See D.J. Koch (2009) Aid from International NGOs: Blind Spots on the Aid Allocation Map. PhD dissertation, Radboud University Nijmegen, Routledge. D.J. Koch (2007) Uncharted territories, The Broker 3.


  • 13.

    In September 2008 three workshops focused on the first type of areas: in Langbensi in the eastern part of Northern Region Ghana, in Sandema, Upper East Region Ghana, and Tô, in southern Burkina Faso. In March 2009 these were followed by three workshops about the second type of area: in Nandom in Upper West Region, Ghana, Lasei Toulu in the western part of Northern Region, Ghana, and in Silly, southern Burkina Faso.


  • 14.

    Following an adjusted version of Anthony Bebbington’s approach: Bebbington, A. (1999) Capitals and capabilities: A framework for analyzing peasant viability, rural livelihoods and poverty. World Development, 27-12: 2021–2024.


  • 15.

    When a participant hands in the forms, each form is checked in a personal meeting with the facilitator who coordinates this exercise.


  • 16.

    We hope that all ‘open source reports’ of this research programme will be available in September 2009, at www.participatorydevelopmentassessment.nl. The Sandema report is available at https://home.medewerker.uva.nl/a.j.dietz (publications page, under 3.3). The Langbensi and Tô reports, and the student reports, will also be available soon. Martha Lahai recently finalized her MSc thesis at IDS on Participatory Evaluation: Perceptions of Local People on Long-Term Impact of Development Interventions in Northern Ghana (Amsterdam, 2009). She compared the findings of part of the Langbensi study with findings at a more local level, repeating the exercise there, to identify differences between ‘regional’ and ‘village-level’ approaches.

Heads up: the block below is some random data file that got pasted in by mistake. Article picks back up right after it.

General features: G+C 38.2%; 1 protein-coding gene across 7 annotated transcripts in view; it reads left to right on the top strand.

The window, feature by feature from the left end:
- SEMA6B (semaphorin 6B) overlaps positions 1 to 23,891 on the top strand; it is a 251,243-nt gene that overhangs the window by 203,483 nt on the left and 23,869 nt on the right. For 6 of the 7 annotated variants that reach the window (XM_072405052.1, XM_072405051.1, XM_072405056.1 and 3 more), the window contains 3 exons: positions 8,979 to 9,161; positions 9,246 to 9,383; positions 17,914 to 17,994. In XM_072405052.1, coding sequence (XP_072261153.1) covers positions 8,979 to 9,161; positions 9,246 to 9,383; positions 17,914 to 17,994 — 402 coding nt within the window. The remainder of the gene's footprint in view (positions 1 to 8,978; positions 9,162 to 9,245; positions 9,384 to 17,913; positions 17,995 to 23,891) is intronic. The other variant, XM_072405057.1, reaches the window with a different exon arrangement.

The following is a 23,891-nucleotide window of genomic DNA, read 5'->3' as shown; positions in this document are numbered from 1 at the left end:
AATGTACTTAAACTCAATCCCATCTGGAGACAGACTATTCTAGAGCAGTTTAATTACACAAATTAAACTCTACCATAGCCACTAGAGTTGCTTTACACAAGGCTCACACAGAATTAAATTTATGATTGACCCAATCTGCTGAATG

• 17.

    As developed by Bebbington, see note 19.


  • 18.

    For a recent discussion of quantitative and/versus qualitative methods of impact evaluation (by Sabine Garbarino and Jeremy Holland, March 2009, for DFID and the GSDRC), View PDF.


  • 19.

    See Fowler, A. (2008) Connecting the dots. The Broker 7.


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Summary

The starting point for development evaluations should be how the recipients of development assistance experience change, rather than the set perspectives of the evaluators. The participatory development assessment (PDA) methodology is designed to involve recipients in evaluations.